Big days in the fields lately. Plant, water, big harvest, sleep... repeat. We transplanted over 600ft of fall crops yesterday. Feels crazy to say that the winter kale is already in the ground, but because sunlight gets so low in October, it's important to get winter crops in early so they have enough time to grow while the sun is out. Things slow way down after September.
We need to catch up on some zzzz's so today we'll leave you in the hands of the one, the only, Wendell Berry:
Manifesto: The Mad Farmer Liberation Front
Love the quick profit, the annual raise,
vacation with pay. Want more
of everything ready-made. Be afraid
to know your neighbors and to die.
And you will have a window in your head.
Not even your future will be a mystery
any more. Your mind will be punched in a card
and shut away in a little drawer.
When they want you to buy something
they will call you. When they want you
to die for profit they will let you know.
So, friends, every day do something
that won’t compute. Love the Lord.
Love the world. Work for nothing.
Take all that you have and be poor.
Love someone who does not deserve it.
Denounce the government and embrace
the flag. Hope to live in that free
republic for which it stands.
Give your approval to all you cannot
understand. Praise ignorance, for what man
has not encountered he has not destroyed.
Ask the questions that have no answers.
Invest in the millennium. Plant sequoias.
Say that your main crop is the forest
that you did not plant,
that you will not live to harvest.
Say that the leaves are harvested
when they have rotted into the mold.
Call that profit. Prophesy such returns.
Put your faith in the two inches of humus
that will build under the trees
every thousand years.
Listen to carrion — put your ear
close, and hear the faint chattering
of the songs that are to come.
Expect the end of the world. Laugh.
Laughter is immeasurable. Be joyful
though you have considered all the facts.
So long as women do not go cheap
for power, please women more than men.
Ask yourself: Will this satisfy
a woman satisfied to bear a child?
Will this disturb the sleep
of a woman near to giving birth?
Go with your love to the fields.
Lie easy in the shade. Rest your head
in her lap. Swear allegiance
to what is nighest your thoughts.
As soon as the generals and the politicos
can predict the motions of your mind,
lose it. Leave it as a sign
to mark the false trail, the way
you didn’t go. Be like the fox
who makes more tracks than necessary,
some in the wrong direction.
“Manifesto: The Mad Farmer Liberation Front” from The Country of Marriage, Harcourt Brace Jovanovich, Inc. 1973. Also published by Counterpoint Press in The Selected Poems of Wendell Berry, 1999; The Mad Farmer Poems, 2008; New Collected Poems, 2012.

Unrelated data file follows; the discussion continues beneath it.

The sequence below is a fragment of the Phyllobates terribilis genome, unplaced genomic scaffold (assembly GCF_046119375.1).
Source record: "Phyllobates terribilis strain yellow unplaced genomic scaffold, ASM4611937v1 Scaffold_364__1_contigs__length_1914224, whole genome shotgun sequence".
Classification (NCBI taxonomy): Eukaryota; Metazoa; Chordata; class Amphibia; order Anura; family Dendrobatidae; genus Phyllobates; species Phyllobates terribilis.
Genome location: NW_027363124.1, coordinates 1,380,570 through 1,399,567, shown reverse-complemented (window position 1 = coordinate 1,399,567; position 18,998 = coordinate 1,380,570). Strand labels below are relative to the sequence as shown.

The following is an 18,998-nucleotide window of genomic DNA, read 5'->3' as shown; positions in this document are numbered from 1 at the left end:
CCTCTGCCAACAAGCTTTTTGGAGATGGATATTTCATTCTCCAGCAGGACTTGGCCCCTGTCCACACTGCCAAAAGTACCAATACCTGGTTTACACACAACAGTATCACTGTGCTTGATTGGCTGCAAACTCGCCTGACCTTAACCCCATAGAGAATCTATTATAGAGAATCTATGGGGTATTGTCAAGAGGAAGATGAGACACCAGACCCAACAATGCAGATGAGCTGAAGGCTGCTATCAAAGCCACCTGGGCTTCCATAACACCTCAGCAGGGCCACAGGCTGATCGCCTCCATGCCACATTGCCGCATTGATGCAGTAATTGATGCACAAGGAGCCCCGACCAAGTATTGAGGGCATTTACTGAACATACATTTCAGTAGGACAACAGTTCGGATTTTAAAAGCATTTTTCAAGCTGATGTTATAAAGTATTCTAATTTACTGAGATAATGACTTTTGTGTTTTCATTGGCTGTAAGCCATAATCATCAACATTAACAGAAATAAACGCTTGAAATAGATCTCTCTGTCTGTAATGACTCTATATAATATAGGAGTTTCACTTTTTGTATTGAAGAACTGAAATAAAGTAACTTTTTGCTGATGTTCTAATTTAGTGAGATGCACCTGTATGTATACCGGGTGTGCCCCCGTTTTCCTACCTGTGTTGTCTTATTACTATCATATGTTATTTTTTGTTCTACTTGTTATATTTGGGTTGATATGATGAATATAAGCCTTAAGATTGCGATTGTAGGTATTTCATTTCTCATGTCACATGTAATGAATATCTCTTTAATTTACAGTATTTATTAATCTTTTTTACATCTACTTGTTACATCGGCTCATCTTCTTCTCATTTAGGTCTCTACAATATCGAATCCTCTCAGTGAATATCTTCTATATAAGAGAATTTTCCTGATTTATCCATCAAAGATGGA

THIS WEEK'S HARVEST: Heirloom Tomatoes, New Girl Slicing Tomatoes, San Marzano Sauce Tomatoes, Italian Eggplant, Cured Cabernet Red Onions, Sweet Peppers, Summer Squash, Hakurei Turnips, Striped Armenian Cucumbers, Crane Crenshaw and Sarah's Choice Cantaloupe Melons, Cauliflower, Kraut Cabbages, Chioggia Beets, Rainbow Carrots, Komatsuna, Red Russian Kale, Dino Kale, Arugula, Spicy Mustard Mix, Little Gem Lettuces
U-PICK in the GARDEN: Amethyst Green Beans, Frying Peppers, Padrones, Jalapeños, Husk Cherries, cut flowers, perennial & annual herbs.
U-PICK on the FARM: Cherry Tomatoes, Wild Himalayan Blackberries
Kraut Cabbages: Over the next few weeks we will put out a bins of cabbage meant for kraut. These cabbages don't have to fit in your bag and you may take several. Below is our favorite simple kraut recipe to inspire....
From the book Fermented Vegetables by Kristen and Christopher Shockey
This recipe yields about 1 gallon of kraut
2 heads (about 6 pounds) cabbage
1 1/2-2 tablespoons unrefined sea salt
4 tablespoons lemon juice
1-2 tablespoons dried dill
4-5 cloves of garlic, finely grated
1. To prepare the cabbage, remove the coarse outer leaves. Rinse a few unblemished ones and set them aside. Rinse the rest of the cabbage on cold water. With a stainless steel knife, quarter and core the cabbage. Thinly slice with the same knife or a mandoline, then transfer the cabbage to a large bowl.
2. Add the dill, lemon juice, and 1 tablespoon of the salt and, with your hands, massage it into the leaves, then taste. You should be able to taste the salt without it being overwhelming. Add more salt if necessary. The salt will soon look wet and limp, and liquid will begin to pool. At this point, add the garlic. If you've put in a good effort and don't see much brine in the bowl, let it stand, covered, for 45 minutes, then massage again.
3. Transfer the cabbage to a crock or 2-quart jar, a few handfuls at a time, pressing down on the cabbage with your fist or a tamper to work out air pockets. You should see some brine on top of the cabbage when you press. Leave 4 inches of headspace for a crock, or 2 to 3 inches for a jar. Top the cabbage with one or two of the reserved outer leaves. Then, for a crock, top the leaves with a plate that fits the opening of the container and covers as much of the vegetables as possible; weigh down with a sealed, water-filled jar. For a jar, use a sealed, water-filled jar or ziplock bag as a follower-weight combination.
4. Set aside the jar or crock on a baking sheet to ferment, somewhere nearby, out of direct sunlight and cool, for 4 to 14 days. Check daily to make sure the cabbage is submerged, pressing down as needed.
5. You can start to test the kraut on day 4. You'll know it's ready when it's pleasingly sour and pickle-y tasting, without the strong acidity of vinegar; the cabbage has softened a bit but retains some crunch; and the cabbage is more yellow than green and slightly translucent.
6. Ladle the kraut into smaller jars and tamp down. Pour in any brine that's left. Tighten th kids, then store in the refrigerator. This kraut will keep, refrigerated, for 1 year.